After several weekends of practice sails Easter was the start of Juno's competitive season. Instead of the usual Easter cross channel race with JOG to Cherbourg we opted for some "round the cans" racing in the Solent. This is in preparation of the Fastnet race later this year.
So we have finally arrived at Grenada - although we still have to sail up to St Lucia to finish the rally as Eowyn was laid up in Grenada we actually started from here so have completed our own personal circumnavigation.
I met Phyllis Mackay in Gibraltar when "Boot" the Blue Waters Rally administrator approached me for a berth to Lanzarote. She then introduced us, and we got on immediately. Phyllis checked out of her hotel and moved aboard "Amber Sea" that afternoon.
If you'd like to follow him (sailing not hanging), why not join the crew? You'd be much more comfortable as we've chartered a Leopard 42 Catamaran (4 double en suite cabins)
It is hard to believe that I have had two summers sailing on Lake Balaton already. I suppose time passing so quickly is a sign of getting older. Maybe because I am older, I haven't missed sailing in UK waters. I am often asked by Hungarians if I miss the sea and I can honestly say that I haven't missed the times that I was cold, wet and frightened. Call me an old softy, but I much prefer air temperatures in the 30s and water temperature in the mid-20s.
Not that the Balaton hasn't got its own dangers. It is hard to imagine how quickly a blissfully calm day can suddenly change. Squalls and gales can suddenly come hurtling down from the hills on the north side of the lake, and although a well-found boat won't capsize or sink one can be painfully aware of the one thing lacking here: sea-room. There is no heaving-to and sitting it out
Watch this sketch with Ronnie Corbett and Harry Enfield, ""My blackberry isn't working" .. which will make you feel so much better (and laugh too!)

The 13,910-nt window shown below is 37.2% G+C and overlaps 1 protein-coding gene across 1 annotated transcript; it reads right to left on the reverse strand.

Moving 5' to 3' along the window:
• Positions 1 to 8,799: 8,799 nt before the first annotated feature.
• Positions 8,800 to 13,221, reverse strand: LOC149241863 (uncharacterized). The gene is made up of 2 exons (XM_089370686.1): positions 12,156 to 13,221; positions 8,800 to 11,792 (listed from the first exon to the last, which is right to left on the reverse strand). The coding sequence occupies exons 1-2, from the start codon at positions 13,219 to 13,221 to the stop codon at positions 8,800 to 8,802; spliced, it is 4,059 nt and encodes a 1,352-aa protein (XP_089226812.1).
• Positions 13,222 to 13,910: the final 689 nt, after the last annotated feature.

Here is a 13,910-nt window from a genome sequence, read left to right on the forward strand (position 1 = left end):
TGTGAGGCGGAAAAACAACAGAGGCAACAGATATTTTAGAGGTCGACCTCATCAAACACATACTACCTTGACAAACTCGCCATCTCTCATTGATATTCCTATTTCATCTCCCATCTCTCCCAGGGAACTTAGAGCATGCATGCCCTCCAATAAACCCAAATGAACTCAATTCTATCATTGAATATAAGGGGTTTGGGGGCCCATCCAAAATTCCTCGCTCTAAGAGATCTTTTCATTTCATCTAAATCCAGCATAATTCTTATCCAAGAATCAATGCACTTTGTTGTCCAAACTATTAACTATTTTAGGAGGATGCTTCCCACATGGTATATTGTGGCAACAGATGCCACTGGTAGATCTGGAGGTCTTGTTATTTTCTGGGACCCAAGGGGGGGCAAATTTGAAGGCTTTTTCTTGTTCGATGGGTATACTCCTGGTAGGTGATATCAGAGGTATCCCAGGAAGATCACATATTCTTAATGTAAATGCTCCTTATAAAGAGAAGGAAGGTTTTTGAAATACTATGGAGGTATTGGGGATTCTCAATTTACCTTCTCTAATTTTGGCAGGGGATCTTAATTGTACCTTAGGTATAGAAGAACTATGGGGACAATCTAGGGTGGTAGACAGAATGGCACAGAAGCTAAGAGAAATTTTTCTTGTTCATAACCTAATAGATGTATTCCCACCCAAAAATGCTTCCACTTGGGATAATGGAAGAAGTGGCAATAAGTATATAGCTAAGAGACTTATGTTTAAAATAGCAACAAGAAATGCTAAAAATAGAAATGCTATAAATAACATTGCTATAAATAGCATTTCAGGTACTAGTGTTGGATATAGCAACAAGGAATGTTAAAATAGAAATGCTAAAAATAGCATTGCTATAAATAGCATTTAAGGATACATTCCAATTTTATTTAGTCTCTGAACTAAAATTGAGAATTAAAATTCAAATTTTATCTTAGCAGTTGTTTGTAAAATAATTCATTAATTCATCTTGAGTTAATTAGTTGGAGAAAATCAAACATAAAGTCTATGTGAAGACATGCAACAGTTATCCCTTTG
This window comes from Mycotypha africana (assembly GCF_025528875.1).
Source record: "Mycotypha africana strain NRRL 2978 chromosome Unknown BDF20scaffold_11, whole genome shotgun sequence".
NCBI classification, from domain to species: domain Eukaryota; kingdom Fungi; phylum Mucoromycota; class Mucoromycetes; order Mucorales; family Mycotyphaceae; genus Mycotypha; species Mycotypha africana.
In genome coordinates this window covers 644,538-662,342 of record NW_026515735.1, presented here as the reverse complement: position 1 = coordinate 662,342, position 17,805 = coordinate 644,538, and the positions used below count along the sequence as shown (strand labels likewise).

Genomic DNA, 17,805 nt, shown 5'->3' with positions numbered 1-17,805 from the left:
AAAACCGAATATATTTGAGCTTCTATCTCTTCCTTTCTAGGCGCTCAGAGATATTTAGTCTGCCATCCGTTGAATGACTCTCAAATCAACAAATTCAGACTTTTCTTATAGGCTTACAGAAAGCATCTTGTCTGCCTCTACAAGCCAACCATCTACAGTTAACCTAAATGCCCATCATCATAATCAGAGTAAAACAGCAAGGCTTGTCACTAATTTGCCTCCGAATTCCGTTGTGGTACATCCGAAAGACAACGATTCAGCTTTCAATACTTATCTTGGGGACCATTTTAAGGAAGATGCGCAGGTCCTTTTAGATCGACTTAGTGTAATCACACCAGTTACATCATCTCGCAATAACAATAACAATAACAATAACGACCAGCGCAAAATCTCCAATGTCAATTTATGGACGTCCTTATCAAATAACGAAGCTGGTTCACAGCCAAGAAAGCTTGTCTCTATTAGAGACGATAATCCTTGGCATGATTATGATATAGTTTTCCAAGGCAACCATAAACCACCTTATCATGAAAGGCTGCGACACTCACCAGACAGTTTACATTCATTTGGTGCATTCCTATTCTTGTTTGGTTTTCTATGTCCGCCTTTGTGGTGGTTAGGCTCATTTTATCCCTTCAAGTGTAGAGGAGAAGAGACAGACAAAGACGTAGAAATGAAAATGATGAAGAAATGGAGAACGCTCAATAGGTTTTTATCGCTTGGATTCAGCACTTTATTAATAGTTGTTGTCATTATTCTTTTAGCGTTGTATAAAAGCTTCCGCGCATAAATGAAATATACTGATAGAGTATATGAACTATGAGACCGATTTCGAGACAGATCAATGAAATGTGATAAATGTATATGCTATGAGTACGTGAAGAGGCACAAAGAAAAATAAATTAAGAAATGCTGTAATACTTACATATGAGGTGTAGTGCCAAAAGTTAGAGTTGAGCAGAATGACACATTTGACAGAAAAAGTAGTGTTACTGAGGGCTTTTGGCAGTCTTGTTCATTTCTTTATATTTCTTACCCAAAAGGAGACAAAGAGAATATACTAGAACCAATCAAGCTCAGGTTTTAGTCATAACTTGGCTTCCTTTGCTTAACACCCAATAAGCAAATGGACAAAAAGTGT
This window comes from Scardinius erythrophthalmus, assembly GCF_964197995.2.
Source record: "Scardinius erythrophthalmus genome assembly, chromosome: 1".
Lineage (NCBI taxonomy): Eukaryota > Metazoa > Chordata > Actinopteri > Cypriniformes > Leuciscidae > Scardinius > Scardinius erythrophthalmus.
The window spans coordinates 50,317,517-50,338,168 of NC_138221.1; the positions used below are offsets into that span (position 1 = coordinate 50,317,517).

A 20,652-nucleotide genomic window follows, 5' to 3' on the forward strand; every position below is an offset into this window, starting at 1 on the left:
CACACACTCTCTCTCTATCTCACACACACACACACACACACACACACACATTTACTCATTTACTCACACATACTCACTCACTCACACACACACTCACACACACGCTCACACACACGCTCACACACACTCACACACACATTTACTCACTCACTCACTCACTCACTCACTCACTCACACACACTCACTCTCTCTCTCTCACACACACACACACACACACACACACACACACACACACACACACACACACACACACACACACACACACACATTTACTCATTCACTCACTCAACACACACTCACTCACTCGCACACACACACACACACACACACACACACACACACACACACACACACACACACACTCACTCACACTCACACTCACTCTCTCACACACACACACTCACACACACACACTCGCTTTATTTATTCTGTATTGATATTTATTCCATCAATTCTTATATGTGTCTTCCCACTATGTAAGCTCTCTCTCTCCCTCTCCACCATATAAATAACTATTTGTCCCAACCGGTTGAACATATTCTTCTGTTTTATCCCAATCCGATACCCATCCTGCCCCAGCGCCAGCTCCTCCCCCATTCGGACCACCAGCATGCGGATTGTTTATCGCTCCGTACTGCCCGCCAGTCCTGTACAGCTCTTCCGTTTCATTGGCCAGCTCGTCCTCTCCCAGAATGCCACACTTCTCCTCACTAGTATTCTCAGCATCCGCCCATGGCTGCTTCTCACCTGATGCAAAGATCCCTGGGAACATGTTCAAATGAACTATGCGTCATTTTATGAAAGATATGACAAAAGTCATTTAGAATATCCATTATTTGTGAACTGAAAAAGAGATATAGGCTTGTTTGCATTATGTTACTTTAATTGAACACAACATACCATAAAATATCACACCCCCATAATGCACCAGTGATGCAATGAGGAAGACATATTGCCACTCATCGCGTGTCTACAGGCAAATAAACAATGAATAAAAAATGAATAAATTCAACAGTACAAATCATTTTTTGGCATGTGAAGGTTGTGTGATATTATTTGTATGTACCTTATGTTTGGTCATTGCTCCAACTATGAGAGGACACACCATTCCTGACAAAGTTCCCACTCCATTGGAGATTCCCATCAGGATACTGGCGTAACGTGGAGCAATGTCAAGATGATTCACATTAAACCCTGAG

It's that time of year - HPO dinner followed by visit to the London Boat Show. The show was quite quiet today (Wednesday 12 January) which wasn't what our hard working colleagues on the LSC stand wanted (C85 North Hall, in the new section of Excel). But of course they were cheerful and welcoming as always.
So winter is over for me – back in South Africa where it has been very hot. We have been getting the boat ready for the next leg, quite why there is always so much to do when the boat was fine when we left it is of course one of those great mysteries of life. Have been shopping today and plan to finish by getting the fresh meats and vegetables tomorrow ready for the off on Saturday.
It doesn’t seem possible that we only have another 3 ½ months and 6,000 miles to go although the next leg is quite long. We expect to finish about 15 April in St Lucia.
I have not posted for a while as we have not had good email facilities. We have now reached South Africa so have finished crossing the India Ocean. It was not the kindest of seas - on the leg from Cocos Keeling to Mauritius we had to run before gale / near gale winds for 6 days and had two sets of waves, one set we could take on the quarter as you should, but the other ones hit us almost abeam and was most uncomfortable. On the last leg from Reunion to Richards Bay SA we had a gale off Madagascar and then again on our last night. The last night the winds dropped down to 22 knots and the seas flattened when a freak wave hit us on the beam and we went over at least 70 degrees, I was on watch and was thrown across the cockpit and then back again ending up laying on my back in 6 inches of water.
Yes I really went up there! When the Royal Southampton Yacht Club invited Little Ship Club members to join them on the Tall Ship Stavros S Niarchos for a short trip across the channel I was the first (and only) to sign up.